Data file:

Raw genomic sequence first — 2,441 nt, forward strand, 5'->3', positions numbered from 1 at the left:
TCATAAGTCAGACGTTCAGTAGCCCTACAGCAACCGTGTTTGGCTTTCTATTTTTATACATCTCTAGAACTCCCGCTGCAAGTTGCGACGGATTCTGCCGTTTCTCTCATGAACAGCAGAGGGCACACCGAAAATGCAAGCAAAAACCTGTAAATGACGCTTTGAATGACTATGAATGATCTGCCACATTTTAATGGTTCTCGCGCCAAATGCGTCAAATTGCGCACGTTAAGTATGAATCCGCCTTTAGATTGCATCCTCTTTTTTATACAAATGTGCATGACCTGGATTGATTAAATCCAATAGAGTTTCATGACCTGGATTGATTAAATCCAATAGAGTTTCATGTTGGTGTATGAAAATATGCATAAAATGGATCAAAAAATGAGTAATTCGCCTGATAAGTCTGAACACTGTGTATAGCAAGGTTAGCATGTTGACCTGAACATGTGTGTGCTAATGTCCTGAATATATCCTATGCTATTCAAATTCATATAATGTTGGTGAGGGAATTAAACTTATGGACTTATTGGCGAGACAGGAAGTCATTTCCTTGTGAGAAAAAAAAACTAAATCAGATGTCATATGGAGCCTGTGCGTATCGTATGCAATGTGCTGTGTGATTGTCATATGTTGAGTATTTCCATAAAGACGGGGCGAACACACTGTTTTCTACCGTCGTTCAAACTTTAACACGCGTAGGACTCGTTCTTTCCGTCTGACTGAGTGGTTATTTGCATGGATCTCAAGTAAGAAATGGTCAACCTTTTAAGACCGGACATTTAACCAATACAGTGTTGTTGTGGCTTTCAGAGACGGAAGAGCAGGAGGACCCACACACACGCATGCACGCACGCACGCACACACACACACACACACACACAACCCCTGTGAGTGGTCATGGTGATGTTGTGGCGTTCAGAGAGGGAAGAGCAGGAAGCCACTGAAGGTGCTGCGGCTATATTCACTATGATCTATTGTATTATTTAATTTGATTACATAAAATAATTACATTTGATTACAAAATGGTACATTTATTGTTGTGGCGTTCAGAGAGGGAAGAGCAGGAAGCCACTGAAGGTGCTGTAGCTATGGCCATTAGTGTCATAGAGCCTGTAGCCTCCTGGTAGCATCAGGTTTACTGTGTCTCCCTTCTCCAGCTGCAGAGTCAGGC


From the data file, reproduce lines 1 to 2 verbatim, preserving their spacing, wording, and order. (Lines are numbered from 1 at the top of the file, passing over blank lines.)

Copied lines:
Raw genomic sequence first — 2,441 nt, forward strand, 5'->3', positions numbered from 1 at the left:
TCATAAGTCAGACGTTCAGTAGCCCTACAGCAACCGTGTTTGGCTTTCTATTTTTATACATCTCTAGAACTCCCGCTGCAAGTTGCGACGGATTCTGCCGTTTCTCTCATGAACAGCAGAGGGCACACCGAAAATGCAAGCAAAAACCTGTAAATGACGCTTTGAATGACTATGAATGATCTGCCACATTTTAATGGTTCTCGCGCCAAATGCGTCAAATTGCGCACGTTAAGTATGAATCCGCCTTTAGATTGCATCCTCTTTTTTATACAAATGTGCATGACCTGGATTGATTAAATCCAATAGAGTTTCATGACCTGGATTGATTAAATCCAATAGAGTTTCATGTTGGTGTATGAAAATATGCATAAAATGGATCAAAAAATGAGTAATTCGCCTGATAAGTCTGAACACTGTGTATAGCAAGGTTAGCATGTTGACCTGAACATGTGTGTGCTAATGTCCTGAATATATCCTATGCTATTCAAATTCATATAATGTTGGTGAGGGAATTAAACTTATGGACTTATTGGCGAGACAGGAAGTCATTTCCTTGTGAGAAAAAAAAACTAAATCAGATGTCATATGGAGCCTGTGCGTATCGTATGCAATGTGCTGTGTGATTGTCATATGTTGAGTATTTCCATAAAGACGGGGCGAACACACTGTTTTCTACCGTCGTTCAAACTTTAACACGCGTAGGACTCGTTCTTTCCGTCTGACTGAGTGGTTATTTGCATGGATCTCAAGTAAGAAATGGTCAACCTTTTAAGACCGGACATTTAACCAATACAGTGTTGTTGTGGCTTTCAGAGACGGAAGAGCAGGAGGACCCACACACACGCATGCACGCACGCACGCACACACACACACACACACACACAACCCCTGTGAGTGGTCATGGTGATGTTGTGGCGTTCAGAGAGGGAAGAGCAGGAAGCCACTGAAGGTGCTGCGGCTATATTCACTATGATCTATTGTATTATTTAATTTGATTACATAAAATAATTACATTTGATTACAAAATGGTACATTTATTGTTGTGGCGTTCAGAGAGGGAAGAGCAGGAAGCCACTGAAGGTGCTGTAGCTATGGCCATTAGTGTCATAGAGCCTGTAGCCTCCTGGTAGCATCAGGTTTACTGTGTCTCCCTTCTCCAGCTGCAGAGTCAGGC